Killens, John Oliver
John Oliver Killens has written two long, detailed, humorless, artless, almost documentary race novels, Youngblood (1954) and And Then We Heard the Thunder (1963). The first is a sort of Negro family epic, the expected tale of two generations of long-suffering blacks and their sadistic white masters in a Georgia town. The second tells the interminable story of Negroes (and whites) in wartime, where the ordeal of World War II seems less harrowing, in the long run, than the race war inside it. It runs through pages of somber "graphic realism," i.e., pages of vapidly obscene barracks chatter and hard-boiled crudeness of description: that's the way it was. Both books are sincerely well intended, and packed to bursting with details of Negro (Southern, army) life, episode after episode, as detailed by a careful, intelligent, unimaginative Negro with absolutely no sense of the art of fiction. They represent the kind of novel most Americans with great stocks of experience would probably write, if they had the will and were Negroes. The books are useful, and, to readers who make no great demands on their novelists, mildly moving and exciting. (pp. 143-44)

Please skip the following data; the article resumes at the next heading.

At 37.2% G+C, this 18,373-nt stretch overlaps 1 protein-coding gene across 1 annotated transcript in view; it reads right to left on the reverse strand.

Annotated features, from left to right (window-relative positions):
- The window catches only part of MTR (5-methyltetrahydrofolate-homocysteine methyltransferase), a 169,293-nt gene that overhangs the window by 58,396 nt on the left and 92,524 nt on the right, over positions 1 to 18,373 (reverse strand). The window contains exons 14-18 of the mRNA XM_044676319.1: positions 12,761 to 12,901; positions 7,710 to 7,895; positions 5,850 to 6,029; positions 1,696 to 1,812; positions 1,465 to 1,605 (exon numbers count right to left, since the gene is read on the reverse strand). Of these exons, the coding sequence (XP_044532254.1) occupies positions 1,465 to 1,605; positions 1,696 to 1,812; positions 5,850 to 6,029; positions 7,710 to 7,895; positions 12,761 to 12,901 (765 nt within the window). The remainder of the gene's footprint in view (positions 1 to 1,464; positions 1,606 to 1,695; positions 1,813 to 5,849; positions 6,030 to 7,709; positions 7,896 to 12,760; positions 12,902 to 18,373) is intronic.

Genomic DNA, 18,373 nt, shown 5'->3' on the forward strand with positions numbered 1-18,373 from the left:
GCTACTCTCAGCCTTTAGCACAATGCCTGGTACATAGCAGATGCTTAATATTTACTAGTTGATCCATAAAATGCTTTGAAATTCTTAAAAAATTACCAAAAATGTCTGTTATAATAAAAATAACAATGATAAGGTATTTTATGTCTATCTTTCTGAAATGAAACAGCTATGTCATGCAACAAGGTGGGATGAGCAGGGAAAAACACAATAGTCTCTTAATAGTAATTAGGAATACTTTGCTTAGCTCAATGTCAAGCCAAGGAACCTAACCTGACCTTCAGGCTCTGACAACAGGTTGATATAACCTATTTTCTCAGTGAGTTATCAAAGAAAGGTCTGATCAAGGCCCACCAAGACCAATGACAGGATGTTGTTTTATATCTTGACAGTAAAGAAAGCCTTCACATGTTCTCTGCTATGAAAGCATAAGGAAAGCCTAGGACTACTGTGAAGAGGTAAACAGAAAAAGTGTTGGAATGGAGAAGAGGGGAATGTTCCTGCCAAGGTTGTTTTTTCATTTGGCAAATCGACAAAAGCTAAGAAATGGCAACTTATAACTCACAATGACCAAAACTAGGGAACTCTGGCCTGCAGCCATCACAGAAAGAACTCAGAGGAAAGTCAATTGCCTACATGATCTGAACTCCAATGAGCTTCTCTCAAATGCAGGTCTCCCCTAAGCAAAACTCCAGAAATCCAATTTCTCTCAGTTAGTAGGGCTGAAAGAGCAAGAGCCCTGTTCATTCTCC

David Littlejohn, in his Black on White: A Critical Survey of Writing by American Negroes (copyright © 1966 by David Little-john; all rights reserved; reprinted by permission of Viking Penguin Inc.), Viking Penguin, 1966....
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William H. Wiggins, Jr.
In his first three novels, John O. Killens makes traditional and structural use of black folktales. A careful re-reading of Youngblood, And Then We Heard the Thunder, and 'Sippi reveals Killens' literary progression, from the former to the latter. Youngblood and And Then We Heard the Thunder have black folktales incorporated into their story line to invoke humor and also to embellish the dominant theme of all three novels: black manhood. This ornamental use of black folktales is traditional—the most common use among black writers. Killens adheres to this method of writing in the two earlier novels. The folktales embedded within them are not inextricably woven into their plots. They could either be replaced by some of Killens' prose or other folktales from the black community which are funny or convey the theme of black manhood. Killens extends this traditional usage to a higher and much more sophisticated level in 'Sippi. Like its two predecessors, 'Sippi includes folktales for humorous effect and as variations on the theme of black manhood. However, in addition to this customary use, Killens breaks new literary ground among black novelists by using both the structure and dynamics of a black folktale as the basic outline of his novel: Unlike the other folktales which appear in these novels, you cannot remove the "'Sippi" folktale from the novel 'Sippi; they are basically one and the same. (p. 92)...
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